the Federal Reserve put in place this year have stabilized the
financial system, and ultimately, hope that the economy will be
able to continue its long recovery. President-elect Joe Biden also
named a Covid-19 advisory board this month and pledged to spare no
effort to stop the pandemic.
The market's gains haven't been even. Even with its recent
advances, the Dow is up just 5.3% for the year, compared with the
S&P 500, which is up 12.5%, and the tech-heavy Nasdaq
Composite, which is up 34%.
The reason for the disparity: technology stocks.
Much of the market's rebound since March has been powered by
shares of fast-growing companies. Amazon.com Inc., Apple Inc. and
Netflix Inc. are each up more than 45% for the year.
The gap between the market's haves and have-nots points to just
how split the economic recovery from the pandemic has been,
Many technology firms have enjoyed robust growth throughout a
turbulent period for the broader economy, with Amazon reporting
record sales for the third quarter thanks to a surge in online
shopping and Alphabet posting a rise in digital advertising revenue
for the July-through-September period.
In contrast, companies in industries that have been hit hard by
the losses stemming from the pandemic -- such as the airline
sector, bricks-and-mortar retail and hospitality -- have, even with
Monday's rally, continued to lag behind the market. American
Airlines Inc., for instance, is down 48% for the year, while Macy's
Inc. has fallen 36%.
"The indexes on the whole are recovering nicely, but within the
underlying sectors, there's still a significant dispersion between
winners and losers," said Jim Baird, chief investment officer of
Plante Moran Financial Advisors.
Mr. Baird said his firm, wary of the potential for a pullback in
growth stocks, has begun to tilt more of its investments toward
areas of the market that haven't led the rally, such as small-caps,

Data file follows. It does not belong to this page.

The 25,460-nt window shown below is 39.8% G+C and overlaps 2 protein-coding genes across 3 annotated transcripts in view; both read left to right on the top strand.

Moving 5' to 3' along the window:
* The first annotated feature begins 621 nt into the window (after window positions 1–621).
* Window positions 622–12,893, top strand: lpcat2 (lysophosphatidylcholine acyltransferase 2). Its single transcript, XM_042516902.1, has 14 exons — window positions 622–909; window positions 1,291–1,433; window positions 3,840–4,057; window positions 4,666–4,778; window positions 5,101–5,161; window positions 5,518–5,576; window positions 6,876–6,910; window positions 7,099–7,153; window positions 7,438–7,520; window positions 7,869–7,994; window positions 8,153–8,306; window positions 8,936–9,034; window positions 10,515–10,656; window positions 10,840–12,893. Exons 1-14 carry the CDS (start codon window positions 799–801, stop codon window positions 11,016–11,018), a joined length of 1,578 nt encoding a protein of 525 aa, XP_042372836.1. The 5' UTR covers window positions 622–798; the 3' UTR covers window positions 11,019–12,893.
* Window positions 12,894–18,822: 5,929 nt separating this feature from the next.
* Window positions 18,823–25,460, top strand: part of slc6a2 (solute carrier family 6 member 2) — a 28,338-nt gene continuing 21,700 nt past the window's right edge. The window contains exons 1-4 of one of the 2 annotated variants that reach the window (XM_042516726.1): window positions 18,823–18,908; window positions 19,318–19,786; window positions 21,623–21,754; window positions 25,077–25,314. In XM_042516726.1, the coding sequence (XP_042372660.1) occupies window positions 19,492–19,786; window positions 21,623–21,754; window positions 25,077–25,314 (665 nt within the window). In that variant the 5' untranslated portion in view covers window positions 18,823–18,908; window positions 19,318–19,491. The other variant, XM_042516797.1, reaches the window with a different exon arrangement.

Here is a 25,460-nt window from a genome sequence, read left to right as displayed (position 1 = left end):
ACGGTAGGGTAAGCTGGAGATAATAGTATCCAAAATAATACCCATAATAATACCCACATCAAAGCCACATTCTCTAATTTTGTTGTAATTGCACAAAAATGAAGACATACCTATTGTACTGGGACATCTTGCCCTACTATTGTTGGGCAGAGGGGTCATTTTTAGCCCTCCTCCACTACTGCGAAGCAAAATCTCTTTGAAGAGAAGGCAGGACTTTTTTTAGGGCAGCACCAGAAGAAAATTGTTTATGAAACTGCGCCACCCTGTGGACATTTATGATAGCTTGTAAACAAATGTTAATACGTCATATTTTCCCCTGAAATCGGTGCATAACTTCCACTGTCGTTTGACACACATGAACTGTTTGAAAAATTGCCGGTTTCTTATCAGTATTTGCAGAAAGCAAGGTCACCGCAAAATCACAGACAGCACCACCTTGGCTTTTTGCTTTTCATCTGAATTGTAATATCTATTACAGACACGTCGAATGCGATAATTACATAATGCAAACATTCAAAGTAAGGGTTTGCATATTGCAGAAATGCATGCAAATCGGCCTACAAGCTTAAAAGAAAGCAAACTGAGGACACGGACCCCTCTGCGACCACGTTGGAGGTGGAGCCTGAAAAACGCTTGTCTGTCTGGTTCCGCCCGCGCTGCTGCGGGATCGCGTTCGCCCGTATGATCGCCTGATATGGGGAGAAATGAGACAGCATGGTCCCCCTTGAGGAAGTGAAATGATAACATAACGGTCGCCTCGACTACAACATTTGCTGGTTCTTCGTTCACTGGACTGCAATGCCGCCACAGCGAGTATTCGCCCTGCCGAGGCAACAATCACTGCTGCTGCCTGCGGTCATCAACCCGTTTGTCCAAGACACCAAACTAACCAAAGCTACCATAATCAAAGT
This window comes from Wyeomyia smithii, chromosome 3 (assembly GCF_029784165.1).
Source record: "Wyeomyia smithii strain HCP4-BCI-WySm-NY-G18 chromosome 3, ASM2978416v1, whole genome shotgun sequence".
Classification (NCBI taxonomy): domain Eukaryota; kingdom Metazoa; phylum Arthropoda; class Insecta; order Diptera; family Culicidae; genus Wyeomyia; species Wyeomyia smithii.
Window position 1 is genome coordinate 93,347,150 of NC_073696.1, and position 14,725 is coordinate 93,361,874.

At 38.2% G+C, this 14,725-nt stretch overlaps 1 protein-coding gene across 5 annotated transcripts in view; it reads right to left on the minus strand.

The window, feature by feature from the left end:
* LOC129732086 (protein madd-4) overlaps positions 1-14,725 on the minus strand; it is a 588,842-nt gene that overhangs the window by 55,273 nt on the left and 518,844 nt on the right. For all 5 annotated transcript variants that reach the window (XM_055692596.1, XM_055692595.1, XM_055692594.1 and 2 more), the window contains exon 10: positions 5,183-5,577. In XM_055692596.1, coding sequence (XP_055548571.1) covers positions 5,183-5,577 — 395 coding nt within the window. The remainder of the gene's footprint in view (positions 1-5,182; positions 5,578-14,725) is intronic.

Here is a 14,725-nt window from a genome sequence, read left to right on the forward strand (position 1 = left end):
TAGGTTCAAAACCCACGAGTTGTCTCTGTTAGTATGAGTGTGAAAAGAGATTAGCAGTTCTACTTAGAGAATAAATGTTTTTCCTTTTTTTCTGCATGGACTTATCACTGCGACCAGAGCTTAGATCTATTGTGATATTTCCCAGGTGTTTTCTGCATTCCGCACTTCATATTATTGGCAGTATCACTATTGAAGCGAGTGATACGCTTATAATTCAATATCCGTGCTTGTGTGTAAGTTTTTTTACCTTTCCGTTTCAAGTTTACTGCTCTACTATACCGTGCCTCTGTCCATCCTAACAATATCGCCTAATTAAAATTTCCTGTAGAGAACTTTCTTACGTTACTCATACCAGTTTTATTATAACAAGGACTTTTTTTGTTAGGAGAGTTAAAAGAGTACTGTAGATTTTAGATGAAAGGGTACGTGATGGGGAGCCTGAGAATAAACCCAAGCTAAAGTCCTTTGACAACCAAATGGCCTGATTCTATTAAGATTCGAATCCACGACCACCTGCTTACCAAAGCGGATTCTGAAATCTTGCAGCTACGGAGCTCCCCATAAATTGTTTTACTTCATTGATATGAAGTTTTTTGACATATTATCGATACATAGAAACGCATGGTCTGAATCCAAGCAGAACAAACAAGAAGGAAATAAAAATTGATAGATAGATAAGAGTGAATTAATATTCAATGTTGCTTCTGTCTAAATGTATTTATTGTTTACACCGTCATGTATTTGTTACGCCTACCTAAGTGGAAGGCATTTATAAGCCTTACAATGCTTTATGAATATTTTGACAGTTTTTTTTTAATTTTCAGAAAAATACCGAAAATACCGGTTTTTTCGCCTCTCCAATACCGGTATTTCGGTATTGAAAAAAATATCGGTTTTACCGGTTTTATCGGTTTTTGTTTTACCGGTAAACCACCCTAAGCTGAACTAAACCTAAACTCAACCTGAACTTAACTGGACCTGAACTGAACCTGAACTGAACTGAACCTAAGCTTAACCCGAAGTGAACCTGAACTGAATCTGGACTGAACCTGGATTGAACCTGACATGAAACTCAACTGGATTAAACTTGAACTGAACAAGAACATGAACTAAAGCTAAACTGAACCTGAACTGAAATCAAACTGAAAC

international stocks and value.
"There's that risk of investors piling into a shortlist of names
at almost any price and ignoring the other stocks, other
businesses," Mr. Baird said.
Many investors have been drawn to faster-growing technology
companies because they see few other alternatives in an economic
environment characterized by low growth, interest rates and
inflation, said Brian Levitt, global market strategist at Invesco.
The opposite economic scenario typically benefits value stocks.
That group often includes retail, energy and financial stocks, many
of which trade at low valuations compared with their earnings.
"For investors to look to start thinking about other parts of
markets, you need a sustained recovery," Mr. Levitt said. Right
now, the economy is still in its early stages of rebuilding, he
What could derail the recovery?
Many of the fears that investors had in past years, such as
U.S.-China trade tensions or a central-bank policy misstep, seem to
have taken a back seat to the pandemic. For now, some investors and
analysts say their primary concern is that the coronavirus spreads
so much over the winter and spring that states are forced to shut
down their economies again, as has been the case throughout parts
Even that risk is difficult to assess, though.
"Look at what we've gone through over the last six months. The
news just changes so rapidly," Mr. Baird said, adding that he has
generally advised his clients to stick to making longer-term
investment decisions, instead of trying to trade off the latest
What brings comfort to many is the general sense that, compared
with March, things have improved.
"Hopefully we've learned a thing or two," said Invesco's Mr.
Levitt. "This recovery is going to happen with some fits and
starts, but ultimately, I think we're setting the stage for what
will be the start of a long cycle."
Write to Akane Otani at email@example.com
(END) Dow Jones Newswires
November 24, 2020 16:42 ET (21:42 GMT)
Copyright (c) 2020 Dow Jones & Company, Inc.